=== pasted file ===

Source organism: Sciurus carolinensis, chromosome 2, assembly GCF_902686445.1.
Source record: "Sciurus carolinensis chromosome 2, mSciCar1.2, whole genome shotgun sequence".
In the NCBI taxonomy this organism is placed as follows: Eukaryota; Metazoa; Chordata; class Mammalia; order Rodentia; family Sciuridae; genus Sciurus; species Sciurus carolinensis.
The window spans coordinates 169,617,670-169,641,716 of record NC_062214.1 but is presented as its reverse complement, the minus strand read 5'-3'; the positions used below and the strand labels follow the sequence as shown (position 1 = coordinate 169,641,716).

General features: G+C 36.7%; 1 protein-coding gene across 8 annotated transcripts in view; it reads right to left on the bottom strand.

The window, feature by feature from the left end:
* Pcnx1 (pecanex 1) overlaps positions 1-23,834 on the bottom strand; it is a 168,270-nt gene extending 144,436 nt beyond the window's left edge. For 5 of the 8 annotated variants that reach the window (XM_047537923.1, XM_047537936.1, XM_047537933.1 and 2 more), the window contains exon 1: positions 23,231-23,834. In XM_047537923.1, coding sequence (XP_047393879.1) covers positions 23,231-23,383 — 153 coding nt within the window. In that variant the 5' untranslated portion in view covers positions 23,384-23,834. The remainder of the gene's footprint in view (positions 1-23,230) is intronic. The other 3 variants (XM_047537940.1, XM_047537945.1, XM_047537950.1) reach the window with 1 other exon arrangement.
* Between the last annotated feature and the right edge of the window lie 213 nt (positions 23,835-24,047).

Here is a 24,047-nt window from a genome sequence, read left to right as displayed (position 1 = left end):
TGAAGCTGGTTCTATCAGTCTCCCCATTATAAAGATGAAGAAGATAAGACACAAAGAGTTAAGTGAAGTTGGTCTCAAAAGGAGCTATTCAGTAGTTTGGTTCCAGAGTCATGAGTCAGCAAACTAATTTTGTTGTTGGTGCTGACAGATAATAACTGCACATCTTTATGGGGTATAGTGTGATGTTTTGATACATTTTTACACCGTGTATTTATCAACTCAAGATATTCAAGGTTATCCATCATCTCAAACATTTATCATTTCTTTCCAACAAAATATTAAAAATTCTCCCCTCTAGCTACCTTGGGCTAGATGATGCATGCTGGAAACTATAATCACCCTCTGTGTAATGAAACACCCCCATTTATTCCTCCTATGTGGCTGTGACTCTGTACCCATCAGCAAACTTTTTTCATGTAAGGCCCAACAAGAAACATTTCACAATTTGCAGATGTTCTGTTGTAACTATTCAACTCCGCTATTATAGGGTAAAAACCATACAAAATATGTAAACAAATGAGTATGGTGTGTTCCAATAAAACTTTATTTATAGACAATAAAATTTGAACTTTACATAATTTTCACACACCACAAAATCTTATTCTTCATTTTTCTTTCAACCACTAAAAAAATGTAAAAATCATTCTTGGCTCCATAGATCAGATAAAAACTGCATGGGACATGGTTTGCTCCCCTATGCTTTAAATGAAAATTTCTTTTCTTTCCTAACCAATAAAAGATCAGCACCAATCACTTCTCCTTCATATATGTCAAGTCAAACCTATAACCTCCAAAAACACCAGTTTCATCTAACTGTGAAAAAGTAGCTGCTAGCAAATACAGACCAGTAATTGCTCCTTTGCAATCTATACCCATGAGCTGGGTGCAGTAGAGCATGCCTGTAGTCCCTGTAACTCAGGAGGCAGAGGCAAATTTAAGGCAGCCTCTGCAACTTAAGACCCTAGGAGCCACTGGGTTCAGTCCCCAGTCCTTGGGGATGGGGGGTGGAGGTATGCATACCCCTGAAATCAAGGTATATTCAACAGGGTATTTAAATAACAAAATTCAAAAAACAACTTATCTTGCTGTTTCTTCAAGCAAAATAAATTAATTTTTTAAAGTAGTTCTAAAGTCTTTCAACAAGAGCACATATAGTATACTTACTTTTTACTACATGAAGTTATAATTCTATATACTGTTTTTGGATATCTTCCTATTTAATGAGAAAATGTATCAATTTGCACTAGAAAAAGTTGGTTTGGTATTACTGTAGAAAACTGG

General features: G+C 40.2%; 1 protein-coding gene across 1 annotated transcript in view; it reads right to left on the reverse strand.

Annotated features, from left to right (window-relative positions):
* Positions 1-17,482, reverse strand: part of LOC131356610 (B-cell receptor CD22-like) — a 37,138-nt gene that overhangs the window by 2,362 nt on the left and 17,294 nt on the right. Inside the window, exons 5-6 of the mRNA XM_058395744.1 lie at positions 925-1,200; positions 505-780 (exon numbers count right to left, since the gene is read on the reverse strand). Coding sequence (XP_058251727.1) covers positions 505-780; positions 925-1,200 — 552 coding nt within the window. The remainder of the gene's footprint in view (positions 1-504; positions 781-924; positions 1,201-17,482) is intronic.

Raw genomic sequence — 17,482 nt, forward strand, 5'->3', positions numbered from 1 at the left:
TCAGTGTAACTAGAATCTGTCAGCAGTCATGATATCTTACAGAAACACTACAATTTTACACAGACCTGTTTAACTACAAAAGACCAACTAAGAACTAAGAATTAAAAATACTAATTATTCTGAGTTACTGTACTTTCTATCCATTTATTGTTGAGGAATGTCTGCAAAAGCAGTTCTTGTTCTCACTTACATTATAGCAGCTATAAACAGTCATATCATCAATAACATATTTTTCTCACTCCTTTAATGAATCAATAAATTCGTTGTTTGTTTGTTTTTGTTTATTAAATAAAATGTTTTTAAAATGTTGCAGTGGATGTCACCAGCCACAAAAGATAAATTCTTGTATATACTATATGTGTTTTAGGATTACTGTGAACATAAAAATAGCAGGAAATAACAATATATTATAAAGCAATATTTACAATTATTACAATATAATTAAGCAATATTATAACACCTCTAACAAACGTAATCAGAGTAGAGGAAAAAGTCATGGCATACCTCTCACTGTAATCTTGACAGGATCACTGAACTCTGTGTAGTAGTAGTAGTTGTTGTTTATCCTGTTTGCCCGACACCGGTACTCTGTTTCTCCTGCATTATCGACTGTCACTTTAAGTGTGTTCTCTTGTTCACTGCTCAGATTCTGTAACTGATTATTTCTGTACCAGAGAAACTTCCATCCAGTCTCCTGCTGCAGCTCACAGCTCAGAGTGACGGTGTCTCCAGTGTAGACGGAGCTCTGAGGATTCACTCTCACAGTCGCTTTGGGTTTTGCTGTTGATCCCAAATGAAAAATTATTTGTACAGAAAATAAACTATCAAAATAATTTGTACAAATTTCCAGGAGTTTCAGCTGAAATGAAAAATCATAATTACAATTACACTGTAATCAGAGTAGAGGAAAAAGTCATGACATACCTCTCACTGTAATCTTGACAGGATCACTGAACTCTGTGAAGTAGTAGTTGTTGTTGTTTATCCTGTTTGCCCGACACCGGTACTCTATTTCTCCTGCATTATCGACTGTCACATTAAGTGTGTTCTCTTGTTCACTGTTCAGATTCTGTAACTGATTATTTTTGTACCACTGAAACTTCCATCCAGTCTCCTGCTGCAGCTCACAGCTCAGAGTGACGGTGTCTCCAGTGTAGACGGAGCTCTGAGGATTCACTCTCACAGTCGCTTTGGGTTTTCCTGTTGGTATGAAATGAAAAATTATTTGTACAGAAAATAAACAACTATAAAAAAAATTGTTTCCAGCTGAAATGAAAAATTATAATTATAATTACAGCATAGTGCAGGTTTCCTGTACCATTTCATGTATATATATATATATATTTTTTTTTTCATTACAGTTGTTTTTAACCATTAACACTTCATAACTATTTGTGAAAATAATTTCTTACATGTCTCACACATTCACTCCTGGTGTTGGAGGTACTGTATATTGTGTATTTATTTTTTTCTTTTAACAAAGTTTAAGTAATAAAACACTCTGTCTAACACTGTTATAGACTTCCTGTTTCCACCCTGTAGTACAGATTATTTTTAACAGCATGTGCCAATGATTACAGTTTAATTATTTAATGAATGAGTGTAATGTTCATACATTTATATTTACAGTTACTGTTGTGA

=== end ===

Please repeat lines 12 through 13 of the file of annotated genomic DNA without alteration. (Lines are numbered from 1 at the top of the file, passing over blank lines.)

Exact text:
Annotated features, from left to right (window-relative positions):
* Positions 1-17,482, reverse strand: part of LOC131356610 (B-cell receptor CD22-like) — a 37,138-nt gene that overhangs the window by 2,362 nt on the left and 17,294 nt on the right. Inside the window, exons 5-6 of the mRNA XM_058395744.1 lie at positions 925-1,200; positions 505-780 (exon numbers count right to left, since the gene is read on the reverse strand). Coding sequence (XP_058251727.1) covers positions 505-780; positions 925-1,200 — 552 coding nt within the window. The remainder of the gene's footprint in view (positions 1-504; positions 781-924; positions 1,201-17,482) is intronic.